Death toll increases by 50% in Wuhan where coronavirus began

The Chinese city where the coronavirus outbreak began has revised its death toll up by 50%.

Amid continuing scepticism around Chinese data on Covid-19, Wuhan raised its official number of fatalities by 1,290 – with state media suggesting that the undercount was due to insufficient admission capabilities at overwhelmed medical facilities.

It blamed a few medical institutions and overloaded hospitals.

That means the city’s new death toll, of 3,869, is the most in China. The number of total cases in the city – which has a population of 11 million – was also raised by 325, to 50,333, accounting for about two thirds of China’s total 82,367 announced cases.

The official Xinhua News Agency quoted an unidentified official in Wuhan’s epidemic and prevention and control headquarters as saying mistaken reporting occurred during the outbreak.

They explained: ‘due to the insufficiency in admission and treatment capability, a few medical institutions failed to connect with the disease prevention and control system in time, while hospitals were overloaded and medics were overwhelmed with patients.

‘As a result, belated, missed and mistaken reporting occurred.’

It comes after major scepticism about China’s reporting of case numbers, with questions repeatedly being raised from various organisations in different nations about the reliability of the country’s data.

Wuhan in particular has faced heavy scrutiny, after it went several days in January without reporting new cases or deaths.

That has led to accusations that Chinese officials were seeking to downplay the seriousness of the outbreak and wasting opportunities to quickly bring it under control. China has denied covering up cases.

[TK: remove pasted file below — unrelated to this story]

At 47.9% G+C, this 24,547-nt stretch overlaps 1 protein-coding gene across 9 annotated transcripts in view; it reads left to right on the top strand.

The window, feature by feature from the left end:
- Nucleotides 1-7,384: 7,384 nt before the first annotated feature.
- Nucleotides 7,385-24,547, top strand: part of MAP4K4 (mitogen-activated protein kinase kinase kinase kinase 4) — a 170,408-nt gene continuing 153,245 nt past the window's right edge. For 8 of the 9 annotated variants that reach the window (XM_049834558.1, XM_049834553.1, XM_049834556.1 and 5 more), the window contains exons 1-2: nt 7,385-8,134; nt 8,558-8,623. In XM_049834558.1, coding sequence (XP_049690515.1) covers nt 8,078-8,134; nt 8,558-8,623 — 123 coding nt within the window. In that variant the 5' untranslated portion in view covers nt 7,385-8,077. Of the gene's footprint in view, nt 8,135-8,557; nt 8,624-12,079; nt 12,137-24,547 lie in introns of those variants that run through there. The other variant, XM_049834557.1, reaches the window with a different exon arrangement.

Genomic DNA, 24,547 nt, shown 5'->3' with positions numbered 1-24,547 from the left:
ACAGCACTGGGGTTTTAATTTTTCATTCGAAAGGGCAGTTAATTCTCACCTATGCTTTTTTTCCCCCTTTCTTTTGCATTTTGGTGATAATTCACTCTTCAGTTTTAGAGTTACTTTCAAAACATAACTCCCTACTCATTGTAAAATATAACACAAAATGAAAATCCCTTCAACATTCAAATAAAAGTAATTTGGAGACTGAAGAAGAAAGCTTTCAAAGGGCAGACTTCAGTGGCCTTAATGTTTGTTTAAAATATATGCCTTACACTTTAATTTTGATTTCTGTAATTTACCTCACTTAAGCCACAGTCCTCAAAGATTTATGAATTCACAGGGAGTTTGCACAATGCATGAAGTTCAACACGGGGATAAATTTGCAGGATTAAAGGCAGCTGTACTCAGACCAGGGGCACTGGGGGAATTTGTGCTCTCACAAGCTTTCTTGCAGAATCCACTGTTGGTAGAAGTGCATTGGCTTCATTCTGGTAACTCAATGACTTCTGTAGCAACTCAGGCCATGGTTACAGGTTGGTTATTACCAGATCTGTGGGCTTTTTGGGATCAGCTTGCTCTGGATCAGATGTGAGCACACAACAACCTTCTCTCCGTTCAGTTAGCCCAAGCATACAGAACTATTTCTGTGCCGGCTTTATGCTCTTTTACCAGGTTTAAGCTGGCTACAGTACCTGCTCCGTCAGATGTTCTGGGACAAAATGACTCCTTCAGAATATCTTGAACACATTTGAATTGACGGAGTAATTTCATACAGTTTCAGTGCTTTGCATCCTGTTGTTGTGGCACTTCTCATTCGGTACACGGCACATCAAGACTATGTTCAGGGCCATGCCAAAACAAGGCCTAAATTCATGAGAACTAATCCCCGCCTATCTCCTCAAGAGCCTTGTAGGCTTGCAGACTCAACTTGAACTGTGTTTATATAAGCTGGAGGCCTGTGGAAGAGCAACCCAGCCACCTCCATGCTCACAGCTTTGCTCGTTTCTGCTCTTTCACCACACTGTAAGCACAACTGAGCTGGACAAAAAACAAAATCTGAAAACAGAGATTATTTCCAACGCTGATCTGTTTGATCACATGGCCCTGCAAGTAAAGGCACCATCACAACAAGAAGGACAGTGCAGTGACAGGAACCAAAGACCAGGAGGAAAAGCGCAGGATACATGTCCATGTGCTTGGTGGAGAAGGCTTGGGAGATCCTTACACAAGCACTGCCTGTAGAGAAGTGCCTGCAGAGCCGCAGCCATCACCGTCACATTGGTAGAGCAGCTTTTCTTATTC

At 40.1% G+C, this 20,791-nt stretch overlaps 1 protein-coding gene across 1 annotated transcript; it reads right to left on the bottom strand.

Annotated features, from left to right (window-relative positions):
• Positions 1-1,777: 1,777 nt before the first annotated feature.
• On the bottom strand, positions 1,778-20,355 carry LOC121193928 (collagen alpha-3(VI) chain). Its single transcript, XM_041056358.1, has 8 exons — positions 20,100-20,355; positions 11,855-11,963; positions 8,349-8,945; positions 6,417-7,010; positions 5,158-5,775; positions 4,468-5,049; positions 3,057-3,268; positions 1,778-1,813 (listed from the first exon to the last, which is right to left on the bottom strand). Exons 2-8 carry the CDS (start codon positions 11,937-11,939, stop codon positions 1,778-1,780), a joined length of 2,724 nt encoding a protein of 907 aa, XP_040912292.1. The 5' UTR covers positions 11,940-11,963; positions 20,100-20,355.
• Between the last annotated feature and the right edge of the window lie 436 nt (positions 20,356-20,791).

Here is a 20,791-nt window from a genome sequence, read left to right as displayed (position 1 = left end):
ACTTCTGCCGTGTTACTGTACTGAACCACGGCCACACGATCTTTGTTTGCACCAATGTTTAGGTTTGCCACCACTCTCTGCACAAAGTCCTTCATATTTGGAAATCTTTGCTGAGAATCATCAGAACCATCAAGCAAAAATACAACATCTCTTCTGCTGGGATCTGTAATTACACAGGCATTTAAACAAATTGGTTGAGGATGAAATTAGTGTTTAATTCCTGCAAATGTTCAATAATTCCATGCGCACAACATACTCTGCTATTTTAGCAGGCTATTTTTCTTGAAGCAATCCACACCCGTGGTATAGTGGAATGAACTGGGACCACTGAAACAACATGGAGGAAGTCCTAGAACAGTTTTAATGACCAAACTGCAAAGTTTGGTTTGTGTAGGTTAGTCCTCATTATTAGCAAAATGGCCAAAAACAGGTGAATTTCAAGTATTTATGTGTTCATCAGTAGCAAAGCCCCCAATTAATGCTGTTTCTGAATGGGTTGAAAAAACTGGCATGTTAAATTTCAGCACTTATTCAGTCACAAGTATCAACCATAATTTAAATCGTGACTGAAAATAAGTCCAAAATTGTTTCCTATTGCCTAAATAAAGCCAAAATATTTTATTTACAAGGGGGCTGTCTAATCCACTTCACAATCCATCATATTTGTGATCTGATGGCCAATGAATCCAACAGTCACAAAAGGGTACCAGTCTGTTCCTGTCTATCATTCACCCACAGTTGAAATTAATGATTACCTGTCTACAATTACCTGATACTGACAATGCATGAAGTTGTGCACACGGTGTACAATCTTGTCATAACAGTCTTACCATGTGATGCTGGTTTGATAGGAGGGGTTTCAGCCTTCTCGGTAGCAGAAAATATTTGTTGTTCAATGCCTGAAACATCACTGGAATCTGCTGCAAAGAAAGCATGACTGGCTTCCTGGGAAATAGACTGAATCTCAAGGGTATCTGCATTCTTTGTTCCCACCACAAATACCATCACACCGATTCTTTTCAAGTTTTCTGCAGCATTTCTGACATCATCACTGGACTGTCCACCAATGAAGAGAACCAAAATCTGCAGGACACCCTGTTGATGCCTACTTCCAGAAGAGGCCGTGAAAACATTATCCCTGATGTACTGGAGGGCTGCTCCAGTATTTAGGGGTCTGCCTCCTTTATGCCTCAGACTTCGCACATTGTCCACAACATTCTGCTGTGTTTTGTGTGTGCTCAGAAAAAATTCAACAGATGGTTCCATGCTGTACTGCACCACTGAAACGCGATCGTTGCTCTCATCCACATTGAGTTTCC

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The new figures were compiled through a comparison of data from Wuhan’s epidemic prevention and control big data system, the city’s funeral service system, the municipal hospital authority’s information system, and the nucleic acid test system to ‘remove double-counted cases and fill in missed cases,’ the official was quoted as saying.

They explained that new death cases were added because non-hospitalized deaths had not been registered at the disease control information system and some confirmed cases had been reported late or not been reported at all by some medical institutions.

The city, in the central Hubei province, is believed to have seen its first cases in December last year, with the a seafood market widely suggested to be the source of the outbreak. Others have claimed it may have originated in a nearby laboratory.

The city lifted its travel ban on April 8, after a 76-day lockdown. On Tuesday, USA President Donald Trump cut funding to the World Health Organisation, after accusing the organisation of helping China to ‘cover up’ the spread of the virus.


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